as its red and yellow-orange fingers
rise and curl
and I dream, not of things to come
but of times passed
when things to come were still coming...

seeing clearly in the flames
my own cooling embers, irrelevancy
dims my resolve even as the fire burns
brighter...









Seven Beats a Second again.
















This poem by Hugh Seidman is from the anthology The KGB Bar Book of Poems, published in 2000 by Perennial.

Seidman was born in Brooklyn in 1940. His first book, Collecting Evidence, won the Yale Series of Younger Poets. He read at KGB on March 16, 1998.














Gail

I am sixteen you are my first love.
Your breasts are small under yellow cashmere.

The plastic surgeon has smoothed your cheerleader's nose.

It is Sunday at your uncle's in Boro Park in Brooklyn.
The light of the heavens whitens the floor.

I am kissing you in the taste of cigarette, the odor of perfume.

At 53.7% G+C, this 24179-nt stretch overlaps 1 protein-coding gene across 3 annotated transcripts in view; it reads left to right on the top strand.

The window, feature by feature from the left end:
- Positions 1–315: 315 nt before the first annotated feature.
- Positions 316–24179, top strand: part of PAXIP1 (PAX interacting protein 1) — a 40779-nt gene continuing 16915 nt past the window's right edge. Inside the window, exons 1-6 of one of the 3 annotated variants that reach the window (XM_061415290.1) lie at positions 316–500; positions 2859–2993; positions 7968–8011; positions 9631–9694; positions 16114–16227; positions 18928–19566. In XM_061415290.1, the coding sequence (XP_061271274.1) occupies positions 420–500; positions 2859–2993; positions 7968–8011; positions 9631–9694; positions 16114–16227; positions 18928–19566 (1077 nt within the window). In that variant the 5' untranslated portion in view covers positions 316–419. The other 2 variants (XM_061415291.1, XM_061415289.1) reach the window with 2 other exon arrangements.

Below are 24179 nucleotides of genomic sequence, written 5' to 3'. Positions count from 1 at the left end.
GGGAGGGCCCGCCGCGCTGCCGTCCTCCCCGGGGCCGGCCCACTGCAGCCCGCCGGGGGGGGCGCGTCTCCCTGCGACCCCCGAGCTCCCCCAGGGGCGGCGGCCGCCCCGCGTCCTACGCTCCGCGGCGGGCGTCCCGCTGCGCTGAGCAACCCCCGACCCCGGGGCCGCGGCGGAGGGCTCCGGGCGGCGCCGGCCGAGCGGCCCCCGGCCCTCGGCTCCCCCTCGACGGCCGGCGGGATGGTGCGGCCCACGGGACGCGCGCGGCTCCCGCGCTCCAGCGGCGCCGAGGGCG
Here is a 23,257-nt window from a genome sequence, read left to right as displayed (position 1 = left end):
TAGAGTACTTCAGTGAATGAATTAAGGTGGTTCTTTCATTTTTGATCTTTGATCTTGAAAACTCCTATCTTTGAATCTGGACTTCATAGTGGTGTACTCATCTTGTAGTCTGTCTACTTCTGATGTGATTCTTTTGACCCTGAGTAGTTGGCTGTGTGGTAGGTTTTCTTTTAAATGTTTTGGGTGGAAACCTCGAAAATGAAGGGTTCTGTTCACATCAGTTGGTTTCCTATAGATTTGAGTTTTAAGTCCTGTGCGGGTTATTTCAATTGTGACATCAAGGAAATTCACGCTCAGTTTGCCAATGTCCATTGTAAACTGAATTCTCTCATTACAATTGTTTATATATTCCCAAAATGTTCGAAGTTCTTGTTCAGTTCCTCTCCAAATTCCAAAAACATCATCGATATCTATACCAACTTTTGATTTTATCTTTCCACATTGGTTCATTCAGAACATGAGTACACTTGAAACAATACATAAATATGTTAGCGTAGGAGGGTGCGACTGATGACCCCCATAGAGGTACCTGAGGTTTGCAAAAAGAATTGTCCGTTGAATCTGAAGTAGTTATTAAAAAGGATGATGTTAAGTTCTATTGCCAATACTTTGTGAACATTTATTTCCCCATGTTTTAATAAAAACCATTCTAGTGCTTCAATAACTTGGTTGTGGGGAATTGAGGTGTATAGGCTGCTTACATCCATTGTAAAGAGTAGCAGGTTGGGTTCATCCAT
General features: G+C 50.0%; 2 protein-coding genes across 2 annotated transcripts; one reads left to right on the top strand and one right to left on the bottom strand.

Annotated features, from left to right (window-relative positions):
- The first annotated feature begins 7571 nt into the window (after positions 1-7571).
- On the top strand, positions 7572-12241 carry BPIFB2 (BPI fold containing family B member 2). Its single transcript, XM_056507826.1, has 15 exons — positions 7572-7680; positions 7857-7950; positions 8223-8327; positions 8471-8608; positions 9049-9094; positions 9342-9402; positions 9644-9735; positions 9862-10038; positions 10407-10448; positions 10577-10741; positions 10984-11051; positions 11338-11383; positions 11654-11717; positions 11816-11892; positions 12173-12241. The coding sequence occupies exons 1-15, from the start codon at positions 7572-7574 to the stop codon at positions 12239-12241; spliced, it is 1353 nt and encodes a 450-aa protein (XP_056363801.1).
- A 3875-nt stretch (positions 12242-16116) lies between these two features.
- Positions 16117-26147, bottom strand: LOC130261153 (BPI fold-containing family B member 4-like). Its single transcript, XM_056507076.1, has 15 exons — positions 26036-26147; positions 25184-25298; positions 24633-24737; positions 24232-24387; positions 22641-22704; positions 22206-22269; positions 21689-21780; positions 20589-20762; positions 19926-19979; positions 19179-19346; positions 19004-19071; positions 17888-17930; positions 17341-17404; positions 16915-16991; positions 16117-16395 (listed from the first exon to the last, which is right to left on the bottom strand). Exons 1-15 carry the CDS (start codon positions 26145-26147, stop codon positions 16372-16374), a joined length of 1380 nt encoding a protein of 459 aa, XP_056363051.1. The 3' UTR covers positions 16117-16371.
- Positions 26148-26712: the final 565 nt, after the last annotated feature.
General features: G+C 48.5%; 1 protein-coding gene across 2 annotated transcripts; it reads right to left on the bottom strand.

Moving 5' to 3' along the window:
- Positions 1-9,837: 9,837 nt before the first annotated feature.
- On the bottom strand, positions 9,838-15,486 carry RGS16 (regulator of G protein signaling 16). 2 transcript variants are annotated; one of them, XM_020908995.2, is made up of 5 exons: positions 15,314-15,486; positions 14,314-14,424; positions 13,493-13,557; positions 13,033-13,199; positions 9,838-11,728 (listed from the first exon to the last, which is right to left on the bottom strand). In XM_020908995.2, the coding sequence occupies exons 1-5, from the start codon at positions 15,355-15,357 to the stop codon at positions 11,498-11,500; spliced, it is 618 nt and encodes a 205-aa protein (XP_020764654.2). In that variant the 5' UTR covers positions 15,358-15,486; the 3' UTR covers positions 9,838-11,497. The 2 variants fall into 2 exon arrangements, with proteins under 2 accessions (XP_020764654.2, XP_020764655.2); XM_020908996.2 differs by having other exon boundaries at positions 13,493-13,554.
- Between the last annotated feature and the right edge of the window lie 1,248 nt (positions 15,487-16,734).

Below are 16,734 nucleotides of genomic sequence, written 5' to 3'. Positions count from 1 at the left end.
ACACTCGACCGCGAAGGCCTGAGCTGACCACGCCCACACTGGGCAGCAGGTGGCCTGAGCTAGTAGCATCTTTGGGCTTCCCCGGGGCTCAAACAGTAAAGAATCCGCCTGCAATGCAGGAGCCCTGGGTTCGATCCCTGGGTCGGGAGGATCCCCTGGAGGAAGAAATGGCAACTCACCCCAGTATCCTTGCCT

I am sixteen and do not know
that I will never not remember this afternoon.

I am sixteen and do not imagine
how envy fails friendship
how anger thwarts love
how arrogance is humbled.

I am sixteen and do not recall
the dead behind the sky
trapped in the impenetrable.

I am sixteen and do not think
how you are each who turns away
how you are each from whom I will turn.

I am sixteen and can think of nothing
but the pungency of cigarette, the reek of perfume.

As you lean back in the smoke that swirls about your face.








Seven Beats a Second for the last time this issue. Used copies usually available on Amazon. Plus I have just a few more left the original 500 I started with. I don't expect anyone to bet interested, but if you are let me know via email allen.itz@gmail.com. I still have a couple I can sell for the original price, $35.